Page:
TENNIS

The uncertain status of top-ranked Novak Djokovic didn’t stop Australian Open organizers from listing him as the top seed for the Grand Slam tournament beginning next Monday at Melbourne Park.

As expected, homegrown talent and top-ranked Ash Barty was given the No. 1 seeding in the women’s singles draw when the list was released on Tuesday. Defending champion Naomi Osaka is seeded 13th.

Djokovic won a court battle to compete in the Australian Open but still faces the threat of deportation because he is not vaccinated against COVID-19. He’s level with Roger Federer and Rafael Nadal with 20 Grand Slam singles titles each. A 10th Australian Open win on Jan. 30 in the men’s final would give him the men’s all-time record.

Federer is not playing in Melbourne while he continues his recovery from right knee surgery. Daniil Medvedev, who beat Djokovic in the U.S. Open final last year to prevent the Serbian player from capturing a calendar-year Grand Slam, is seeded second, followed by Alexander Zverev at No. 3, Stefanos Tsitsipas at No. 4 and Andrey Rublev at No. 5.

Nadal is seeded sixth, followed by Matteo Berrettini. Taylor Fritz leads the American men’s contingent at No. 20.

The 25-year-old Barty has two Grand Slam singles titles – the 2019 French Open and last year’s Wimbledon.

Garbiñe Muguruza will be No. 3 seed, Barbora Krejcikova No. 4 and Maria Sakkari fifth. Kenin is the top-seeded American at No. 11.

HALL OF FAME: No new inductees were selected for the International Tennis Hall of Fame for the first time in its history. The Hall has been around since 1955.

Grand Slam title winners Ana Ivanovic, Flavia Pennetta, Carlos Moya and Cara Black were the new nominees on the ballot for the Class of 2022, joining holdovers Lisa Raymond and Juan Carlos Ferrero.

None reached the required 75% of the vote in combined results from the official voting group – which includes media, histories, Hall of Famers and industry experts – and bonus percentage points awarded based on a fan vote.

SYDNEY CLASSIC: Five-time Australian Open finalist Andy Murray advanced to the second round of the Sydney Tennis Classic by beating Viktor Durasovic 6-3, 6-1.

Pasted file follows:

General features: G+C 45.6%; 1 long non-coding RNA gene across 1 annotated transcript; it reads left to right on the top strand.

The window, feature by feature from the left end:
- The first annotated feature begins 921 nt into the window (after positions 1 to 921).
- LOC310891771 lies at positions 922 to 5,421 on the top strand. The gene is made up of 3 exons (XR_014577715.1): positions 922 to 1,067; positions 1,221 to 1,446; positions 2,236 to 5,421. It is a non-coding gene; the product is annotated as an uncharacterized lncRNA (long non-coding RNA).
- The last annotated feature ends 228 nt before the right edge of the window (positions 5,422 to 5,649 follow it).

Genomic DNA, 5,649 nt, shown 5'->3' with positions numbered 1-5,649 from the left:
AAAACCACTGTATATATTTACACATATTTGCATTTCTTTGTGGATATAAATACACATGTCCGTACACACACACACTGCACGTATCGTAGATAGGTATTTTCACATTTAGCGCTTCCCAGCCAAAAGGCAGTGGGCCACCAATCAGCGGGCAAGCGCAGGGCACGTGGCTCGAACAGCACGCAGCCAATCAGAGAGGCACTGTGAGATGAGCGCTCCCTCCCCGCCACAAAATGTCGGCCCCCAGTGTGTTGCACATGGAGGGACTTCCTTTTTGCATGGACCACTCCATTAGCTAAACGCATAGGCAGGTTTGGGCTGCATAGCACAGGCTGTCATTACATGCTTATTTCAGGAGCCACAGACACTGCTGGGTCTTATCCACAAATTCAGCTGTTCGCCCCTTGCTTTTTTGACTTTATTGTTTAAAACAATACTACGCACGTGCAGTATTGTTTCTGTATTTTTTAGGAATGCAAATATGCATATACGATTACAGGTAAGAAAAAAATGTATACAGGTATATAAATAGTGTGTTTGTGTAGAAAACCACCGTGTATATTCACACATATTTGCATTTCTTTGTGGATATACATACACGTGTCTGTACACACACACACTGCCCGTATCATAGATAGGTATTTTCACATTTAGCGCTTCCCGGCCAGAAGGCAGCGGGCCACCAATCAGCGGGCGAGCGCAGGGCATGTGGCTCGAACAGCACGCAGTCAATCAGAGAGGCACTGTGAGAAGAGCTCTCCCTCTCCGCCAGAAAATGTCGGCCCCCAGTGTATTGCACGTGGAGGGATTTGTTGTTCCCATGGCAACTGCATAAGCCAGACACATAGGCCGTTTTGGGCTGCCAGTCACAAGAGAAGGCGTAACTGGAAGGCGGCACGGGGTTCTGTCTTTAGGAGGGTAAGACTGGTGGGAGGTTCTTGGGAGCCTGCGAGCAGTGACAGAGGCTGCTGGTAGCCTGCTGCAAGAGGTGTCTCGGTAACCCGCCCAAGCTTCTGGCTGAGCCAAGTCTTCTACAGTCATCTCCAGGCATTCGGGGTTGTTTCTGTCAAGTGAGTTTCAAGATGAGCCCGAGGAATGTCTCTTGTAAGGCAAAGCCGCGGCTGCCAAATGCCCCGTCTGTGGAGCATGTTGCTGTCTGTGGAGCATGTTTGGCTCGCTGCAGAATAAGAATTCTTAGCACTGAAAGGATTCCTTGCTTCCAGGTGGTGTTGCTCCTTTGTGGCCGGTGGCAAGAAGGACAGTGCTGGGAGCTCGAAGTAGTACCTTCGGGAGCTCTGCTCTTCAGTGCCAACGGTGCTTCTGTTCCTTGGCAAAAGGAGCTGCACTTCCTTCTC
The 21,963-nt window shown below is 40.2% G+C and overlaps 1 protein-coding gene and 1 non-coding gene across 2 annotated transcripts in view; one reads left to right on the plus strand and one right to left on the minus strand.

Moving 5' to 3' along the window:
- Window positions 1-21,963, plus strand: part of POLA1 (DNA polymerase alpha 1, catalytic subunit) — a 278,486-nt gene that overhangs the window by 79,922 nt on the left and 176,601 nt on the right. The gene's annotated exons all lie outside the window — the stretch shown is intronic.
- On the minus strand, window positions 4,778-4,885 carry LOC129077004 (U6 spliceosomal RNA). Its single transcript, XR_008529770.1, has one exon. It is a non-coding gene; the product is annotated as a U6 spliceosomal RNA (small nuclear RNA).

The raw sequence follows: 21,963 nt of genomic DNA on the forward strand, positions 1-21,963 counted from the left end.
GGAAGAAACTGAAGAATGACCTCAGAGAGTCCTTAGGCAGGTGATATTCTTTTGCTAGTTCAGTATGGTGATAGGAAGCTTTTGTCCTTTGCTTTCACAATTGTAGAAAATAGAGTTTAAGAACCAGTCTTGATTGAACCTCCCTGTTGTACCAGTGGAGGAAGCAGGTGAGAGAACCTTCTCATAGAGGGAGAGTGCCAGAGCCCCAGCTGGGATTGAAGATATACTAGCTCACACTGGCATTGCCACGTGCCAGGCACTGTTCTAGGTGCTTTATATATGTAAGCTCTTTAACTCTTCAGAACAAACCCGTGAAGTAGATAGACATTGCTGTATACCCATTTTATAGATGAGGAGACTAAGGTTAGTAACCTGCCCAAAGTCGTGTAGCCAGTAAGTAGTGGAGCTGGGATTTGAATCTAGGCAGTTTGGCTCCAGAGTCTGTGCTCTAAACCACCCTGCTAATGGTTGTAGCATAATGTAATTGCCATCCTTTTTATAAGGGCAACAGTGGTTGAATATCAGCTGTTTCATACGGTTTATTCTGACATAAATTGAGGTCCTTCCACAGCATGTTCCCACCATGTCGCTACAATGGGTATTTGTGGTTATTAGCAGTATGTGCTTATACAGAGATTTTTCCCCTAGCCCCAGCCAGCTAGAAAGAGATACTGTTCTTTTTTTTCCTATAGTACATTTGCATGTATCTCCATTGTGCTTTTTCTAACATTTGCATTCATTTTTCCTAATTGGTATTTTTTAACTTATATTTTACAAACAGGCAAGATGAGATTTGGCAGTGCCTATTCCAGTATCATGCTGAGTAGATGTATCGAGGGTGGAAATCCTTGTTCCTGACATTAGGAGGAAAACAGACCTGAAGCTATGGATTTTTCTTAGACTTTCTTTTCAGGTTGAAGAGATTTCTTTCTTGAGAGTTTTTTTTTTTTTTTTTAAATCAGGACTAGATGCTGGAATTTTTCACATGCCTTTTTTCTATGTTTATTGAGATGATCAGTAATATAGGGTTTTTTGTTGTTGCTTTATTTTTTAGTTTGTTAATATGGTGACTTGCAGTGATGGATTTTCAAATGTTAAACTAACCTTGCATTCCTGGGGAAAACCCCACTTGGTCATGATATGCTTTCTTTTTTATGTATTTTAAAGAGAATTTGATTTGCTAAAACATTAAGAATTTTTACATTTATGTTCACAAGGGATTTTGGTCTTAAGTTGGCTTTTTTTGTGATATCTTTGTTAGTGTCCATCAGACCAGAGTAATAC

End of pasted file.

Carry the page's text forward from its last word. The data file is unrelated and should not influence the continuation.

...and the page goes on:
Murray entered the tournament with a wild card and has also been handed one for next week’s Australian Open. Since he last reached the Australian Open final in 2016, when he lost to Novak Djokovic, the 34-year-old Murray has only made it past the first round once at Melbourne Park.

Recurring hip injuries have meant he has played only one of the past four Australian Opens. The former No. 1-ranked player is now 135th.

BASEBALL

MINORS: Rachel Balkovec became the first woman hired to manage a minor league affiliate of a Major League Baseball team when she was promoted by the New York Yankees to dugout boss of the Low A Tampa Tarpons.

The 34-year-old joined the Yankees’ organization as a hitting coach in 2019, making her the first woman with that job full time in affiliated baseball. She got her first position in pro ball with the St. Louis Cardinals as a minor league strength and conditioning coach in 2012.

Balkovec, a former softball catcher at Creighton and New Mexico, moved from the Cardinals to the Houston Astros in 2016. She was hired as the Latin American strength and conditioning coordinator, a position for which she learned Spanish, and later became the strength and conditioning coach at Double-A Corpus Christi.

She briefly left baseball in 2018 to pursue a second master’s degree at Vrije University in the Netherlands, where she also worked with the country’s national baseball and softball teams. She then worked for Driveline Baseball, a data-driven center that has trained numerous major leaguers, before being hired by New York.

GOLF

MASTERS: Six years after Tom Watson played the Masters for the 43rd time, the two-time champion returns in April to hit the ceremonial tee shot alongside Jack Nicklaus and Gary Player.